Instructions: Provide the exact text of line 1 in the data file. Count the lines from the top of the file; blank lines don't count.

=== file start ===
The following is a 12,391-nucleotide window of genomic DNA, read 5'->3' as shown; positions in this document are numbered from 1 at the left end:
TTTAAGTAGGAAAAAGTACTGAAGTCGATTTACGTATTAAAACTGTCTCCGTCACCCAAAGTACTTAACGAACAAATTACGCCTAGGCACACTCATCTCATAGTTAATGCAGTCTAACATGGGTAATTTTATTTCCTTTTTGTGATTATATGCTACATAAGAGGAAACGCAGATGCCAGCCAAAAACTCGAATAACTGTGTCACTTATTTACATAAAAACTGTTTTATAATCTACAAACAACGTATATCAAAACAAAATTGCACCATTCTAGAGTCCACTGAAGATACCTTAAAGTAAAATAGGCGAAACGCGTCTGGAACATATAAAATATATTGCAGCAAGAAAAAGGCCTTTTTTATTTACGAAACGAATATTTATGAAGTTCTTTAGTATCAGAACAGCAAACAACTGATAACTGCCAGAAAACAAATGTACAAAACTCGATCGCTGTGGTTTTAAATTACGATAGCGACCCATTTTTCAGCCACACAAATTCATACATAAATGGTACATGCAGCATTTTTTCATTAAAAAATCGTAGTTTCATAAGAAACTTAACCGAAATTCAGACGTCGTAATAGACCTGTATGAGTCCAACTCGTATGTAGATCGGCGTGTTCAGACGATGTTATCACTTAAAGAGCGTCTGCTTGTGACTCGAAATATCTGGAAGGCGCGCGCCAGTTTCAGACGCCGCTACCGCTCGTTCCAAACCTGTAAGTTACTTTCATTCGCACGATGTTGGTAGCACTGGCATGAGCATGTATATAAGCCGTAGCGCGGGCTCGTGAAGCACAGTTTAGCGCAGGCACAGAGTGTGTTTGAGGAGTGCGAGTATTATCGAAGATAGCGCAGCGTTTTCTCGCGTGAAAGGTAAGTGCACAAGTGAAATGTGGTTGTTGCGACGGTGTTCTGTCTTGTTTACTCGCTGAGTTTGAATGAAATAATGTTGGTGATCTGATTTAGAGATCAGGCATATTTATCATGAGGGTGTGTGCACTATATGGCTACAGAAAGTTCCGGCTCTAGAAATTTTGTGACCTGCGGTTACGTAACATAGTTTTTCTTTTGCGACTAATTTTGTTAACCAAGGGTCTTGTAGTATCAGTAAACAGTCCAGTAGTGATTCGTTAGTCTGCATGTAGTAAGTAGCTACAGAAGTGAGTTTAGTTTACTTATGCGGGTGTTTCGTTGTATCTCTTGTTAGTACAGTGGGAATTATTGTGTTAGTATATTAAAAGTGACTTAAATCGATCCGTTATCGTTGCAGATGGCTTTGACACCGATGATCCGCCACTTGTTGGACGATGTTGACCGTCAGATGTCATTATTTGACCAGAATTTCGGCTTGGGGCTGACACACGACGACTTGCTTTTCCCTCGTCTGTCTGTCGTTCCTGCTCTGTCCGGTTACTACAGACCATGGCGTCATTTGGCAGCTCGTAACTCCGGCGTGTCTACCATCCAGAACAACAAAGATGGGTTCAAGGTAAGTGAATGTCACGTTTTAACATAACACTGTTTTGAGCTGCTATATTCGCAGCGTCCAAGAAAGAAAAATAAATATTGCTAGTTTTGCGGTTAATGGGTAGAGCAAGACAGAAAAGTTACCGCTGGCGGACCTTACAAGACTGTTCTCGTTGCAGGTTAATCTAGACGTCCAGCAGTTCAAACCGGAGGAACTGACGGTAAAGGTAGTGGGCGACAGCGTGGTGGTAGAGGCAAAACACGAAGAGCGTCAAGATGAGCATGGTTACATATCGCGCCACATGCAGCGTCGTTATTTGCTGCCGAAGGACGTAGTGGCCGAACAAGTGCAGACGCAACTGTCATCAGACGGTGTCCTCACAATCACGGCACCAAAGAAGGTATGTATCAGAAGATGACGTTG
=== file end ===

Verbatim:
The following is a 12,391-nucleotide window of genomic DNA, read 5'->3' as shown; positions in this document are numbered from 1 at the left end: